Tuesday, April 29, 2008

Why does Hershey need to be global?

I don't envy the executives at The Hershey Company or at the Hershey Trust today. The news that Mars is acquiring Wrigley's (with Warren Buffett's help) has led to the question, "Who's next?" and caused all eyes in the business world to focus on Hershey (along with its oft-mentioned potential partner, Cadbury).

It's easy to understand why the business press focuses on acquisitions. The primary readers of the Wall Street Journal, Forbes, etc., are investors in the public stock markets. And nothing moves a stock like an acquisition (or even rumors of an acquisition). Shareholders of Hershey Foods, downcast because of the 40% slide in the share price since 2005, can't be blamed for looking for a way to claw back some of their losses.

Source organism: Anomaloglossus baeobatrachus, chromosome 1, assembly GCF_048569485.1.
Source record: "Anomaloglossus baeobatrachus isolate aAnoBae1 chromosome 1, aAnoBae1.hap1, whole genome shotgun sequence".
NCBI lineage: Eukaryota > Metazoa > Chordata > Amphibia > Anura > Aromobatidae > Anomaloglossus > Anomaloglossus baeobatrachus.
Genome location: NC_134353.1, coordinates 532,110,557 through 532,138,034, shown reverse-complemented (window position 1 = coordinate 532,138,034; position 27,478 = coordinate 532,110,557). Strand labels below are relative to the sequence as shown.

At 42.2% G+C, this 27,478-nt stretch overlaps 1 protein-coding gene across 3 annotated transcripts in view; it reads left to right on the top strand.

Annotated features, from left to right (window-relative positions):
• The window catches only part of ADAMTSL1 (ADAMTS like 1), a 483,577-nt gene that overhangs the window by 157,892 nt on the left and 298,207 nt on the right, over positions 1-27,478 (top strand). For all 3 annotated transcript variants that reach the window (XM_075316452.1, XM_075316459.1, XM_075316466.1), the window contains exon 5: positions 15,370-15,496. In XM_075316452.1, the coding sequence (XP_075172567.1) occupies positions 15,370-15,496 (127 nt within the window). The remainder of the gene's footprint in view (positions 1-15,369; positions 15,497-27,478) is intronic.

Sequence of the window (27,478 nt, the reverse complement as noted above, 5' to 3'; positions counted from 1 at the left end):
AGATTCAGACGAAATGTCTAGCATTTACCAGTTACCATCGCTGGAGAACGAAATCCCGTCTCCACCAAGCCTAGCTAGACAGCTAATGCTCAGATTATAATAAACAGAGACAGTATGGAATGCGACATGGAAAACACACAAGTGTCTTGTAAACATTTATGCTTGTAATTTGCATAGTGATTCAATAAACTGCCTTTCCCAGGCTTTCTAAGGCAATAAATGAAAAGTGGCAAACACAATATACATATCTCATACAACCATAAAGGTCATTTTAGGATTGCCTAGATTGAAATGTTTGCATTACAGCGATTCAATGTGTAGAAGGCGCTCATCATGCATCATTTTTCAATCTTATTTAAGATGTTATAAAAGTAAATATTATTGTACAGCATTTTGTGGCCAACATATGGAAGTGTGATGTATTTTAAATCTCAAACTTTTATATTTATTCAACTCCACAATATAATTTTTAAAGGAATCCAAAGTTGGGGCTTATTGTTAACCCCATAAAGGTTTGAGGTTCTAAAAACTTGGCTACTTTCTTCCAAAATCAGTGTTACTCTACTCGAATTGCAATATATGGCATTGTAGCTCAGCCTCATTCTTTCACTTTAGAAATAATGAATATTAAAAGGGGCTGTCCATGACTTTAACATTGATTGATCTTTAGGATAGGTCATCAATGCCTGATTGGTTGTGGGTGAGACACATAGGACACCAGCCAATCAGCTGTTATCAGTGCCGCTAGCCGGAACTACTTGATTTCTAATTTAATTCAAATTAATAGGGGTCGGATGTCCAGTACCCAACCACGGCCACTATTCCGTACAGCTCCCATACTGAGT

More elusive is the strategic benefit of merging to the companies concerned. "Achieving global scale" is a mantra running through all the Mars-Wrigley coverage. And being primarily focused on the US market does mean that Hershey is more exposed to the swings in the US economy than other, more global producers--like, say, Nestle (headquarters: Vevey, Switzerland).

But the US ain't Switzerland. The US confectionary market is the largest, and arguably the most diverse, in the world. If you're going to be "stuck" in one market, this one isn't so bad. A fascinating article in the Harvard Business Review a few years ago asserted that it's easier to attain competitive advantage--and therefore sustain margins--in tightly-focused regions than globally ("All Strategy Is Local," September 2005 - $$), and points out that Wal-Mart's margins were never higher than when it was a regional player one-third the size of kmart.

And until someone articulates the clear benefits of being global versus being regional, Hershey shouldn't feel they need to rush into a deal with anyone else--no matter what the newspapers say.

Hershey: the end of an era approaches

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